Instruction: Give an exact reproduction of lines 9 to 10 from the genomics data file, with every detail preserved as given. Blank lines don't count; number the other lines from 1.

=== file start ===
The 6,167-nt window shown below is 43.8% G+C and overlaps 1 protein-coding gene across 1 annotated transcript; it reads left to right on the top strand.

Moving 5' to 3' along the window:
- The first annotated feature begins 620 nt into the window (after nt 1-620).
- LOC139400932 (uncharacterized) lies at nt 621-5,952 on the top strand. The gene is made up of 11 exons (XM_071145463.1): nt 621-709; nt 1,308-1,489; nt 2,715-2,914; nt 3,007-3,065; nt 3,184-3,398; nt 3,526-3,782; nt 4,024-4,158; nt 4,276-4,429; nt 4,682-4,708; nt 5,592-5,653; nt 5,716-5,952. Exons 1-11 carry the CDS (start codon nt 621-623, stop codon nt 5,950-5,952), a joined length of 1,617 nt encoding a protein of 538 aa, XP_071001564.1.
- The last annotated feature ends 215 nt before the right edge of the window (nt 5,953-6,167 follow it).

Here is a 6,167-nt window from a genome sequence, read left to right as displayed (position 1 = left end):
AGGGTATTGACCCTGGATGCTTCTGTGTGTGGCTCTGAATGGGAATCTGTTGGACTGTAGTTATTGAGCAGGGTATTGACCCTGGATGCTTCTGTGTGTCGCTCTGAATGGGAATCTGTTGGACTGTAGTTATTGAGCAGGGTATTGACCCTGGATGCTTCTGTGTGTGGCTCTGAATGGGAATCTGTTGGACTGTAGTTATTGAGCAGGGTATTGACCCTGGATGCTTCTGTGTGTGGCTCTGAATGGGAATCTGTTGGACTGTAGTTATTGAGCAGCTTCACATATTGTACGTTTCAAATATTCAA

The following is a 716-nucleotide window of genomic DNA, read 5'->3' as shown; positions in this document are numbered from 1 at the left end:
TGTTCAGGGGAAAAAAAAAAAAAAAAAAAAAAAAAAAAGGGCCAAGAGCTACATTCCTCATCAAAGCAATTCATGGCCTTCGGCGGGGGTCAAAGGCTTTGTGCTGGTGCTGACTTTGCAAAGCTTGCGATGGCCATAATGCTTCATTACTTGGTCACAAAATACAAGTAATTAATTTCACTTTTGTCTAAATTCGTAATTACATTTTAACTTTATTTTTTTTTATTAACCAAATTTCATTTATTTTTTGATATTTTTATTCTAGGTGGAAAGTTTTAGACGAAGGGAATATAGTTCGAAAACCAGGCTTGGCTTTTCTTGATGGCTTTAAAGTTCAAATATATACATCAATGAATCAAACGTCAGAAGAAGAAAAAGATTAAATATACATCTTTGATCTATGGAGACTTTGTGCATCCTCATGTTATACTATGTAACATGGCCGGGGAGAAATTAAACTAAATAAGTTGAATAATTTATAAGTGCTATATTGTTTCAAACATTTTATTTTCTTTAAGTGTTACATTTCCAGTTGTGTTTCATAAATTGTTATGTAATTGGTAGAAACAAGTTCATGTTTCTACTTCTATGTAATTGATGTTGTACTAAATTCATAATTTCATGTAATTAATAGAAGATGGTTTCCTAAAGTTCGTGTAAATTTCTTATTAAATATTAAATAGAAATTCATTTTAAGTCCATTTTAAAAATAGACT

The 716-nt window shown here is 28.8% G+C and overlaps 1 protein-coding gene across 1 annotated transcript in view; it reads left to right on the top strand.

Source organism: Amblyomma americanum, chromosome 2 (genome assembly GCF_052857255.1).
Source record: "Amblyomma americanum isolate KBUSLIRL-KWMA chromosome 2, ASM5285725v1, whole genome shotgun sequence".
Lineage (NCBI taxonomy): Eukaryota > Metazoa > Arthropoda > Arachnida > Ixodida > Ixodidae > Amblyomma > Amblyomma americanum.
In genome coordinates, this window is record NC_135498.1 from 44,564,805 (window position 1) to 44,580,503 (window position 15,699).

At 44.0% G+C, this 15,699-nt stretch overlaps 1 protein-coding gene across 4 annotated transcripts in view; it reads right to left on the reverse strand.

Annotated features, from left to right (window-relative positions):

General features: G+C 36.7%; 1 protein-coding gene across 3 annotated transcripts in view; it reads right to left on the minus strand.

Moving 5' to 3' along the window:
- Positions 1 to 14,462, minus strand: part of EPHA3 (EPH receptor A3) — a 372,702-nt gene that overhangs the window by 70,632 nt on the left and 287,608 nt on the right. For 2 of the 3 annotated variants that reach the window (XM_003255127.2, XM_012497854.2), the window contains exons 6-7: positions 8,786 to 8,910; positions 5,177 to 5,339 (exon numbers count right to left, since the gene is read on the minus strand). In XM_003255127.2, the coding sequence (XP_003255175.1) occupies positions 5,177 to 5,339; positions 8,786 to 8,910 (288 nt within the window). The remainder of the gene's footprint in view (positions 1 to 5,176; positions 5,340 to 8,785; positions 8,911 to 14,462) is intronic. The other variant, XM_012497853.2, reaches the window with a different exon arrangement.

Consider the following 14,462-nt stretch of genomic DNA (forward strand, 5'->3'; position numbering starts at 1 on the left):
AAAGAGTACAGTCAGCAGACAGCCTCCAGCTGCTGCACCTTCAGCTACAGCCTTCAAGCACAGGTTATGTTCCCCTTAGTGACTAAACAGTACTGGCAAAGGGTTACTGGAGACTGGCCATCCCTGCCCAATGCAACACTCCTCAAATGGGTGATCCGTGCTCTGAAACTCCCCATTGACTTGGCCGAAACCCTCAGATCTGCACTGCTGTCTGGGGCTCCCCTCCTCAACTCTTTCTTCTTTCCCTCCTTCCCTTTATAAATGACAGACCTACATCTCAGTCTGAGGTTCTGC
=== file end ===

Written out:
TGTTCAGGGGAAAAAAAAAAAAAAAAAAAAAAAAAAAAGGGCCAAGAGCTACATTCCTCATCAAAGCAATTCATGGCCTTCGGCGGGGGTCAAAGGCTTTGTGCTGGTGCTGACTTTGCAAAGCTTGCGATGGCCATAATGCTTCATTACTTGGTCACAAAATACAAGTAATTAATTTCACTTTTGTCTAAATTCGTAATTACATTTTAACTTTATTTTTTTTTATTAACCAAATTTCATTTATTTTTTGATATTTTTATTCTAGGTGGAAAGTTTTAGACGAAGGGAATATAGTTCGAAAACCAGGCTTGGCTTTTCTTGATGGCTTTAAAGTTCAAATATATACATCAATGAATCAAACGTCAGAAGAAGAAAAAGATTAAATATACATCTTTGATCTATGGAGACTTTGTGCATCCTCATGTTATACTATGTAACATGGCCGGGGAGAAATTAAACTAAATAAGTTGAATAATTTATAAGTGCTATATTGTTTCAAACATTTTATTTTCTTTAAGTGTTACATTTCCAGTTGTGTTTCATAAATTGTTATGTAATTGGTAGAAACAAGTTCATGTTTCTACTTCTATGTAATTGATGTTGTACTAAATTCATAATTTCATGTAATTAATAGAAGATGGTTTCCTAAAGTTCGTGTAAATTTCTTATTAAATATTAAATAGAAATTCATTTTAAGTCCATTTTAAAAATAGACT

The 716-nt window shown here is 28.8% G+C and overlaps 1 protein-coding gene across 1 annotated transcript in view; it reads left to right on the top strand.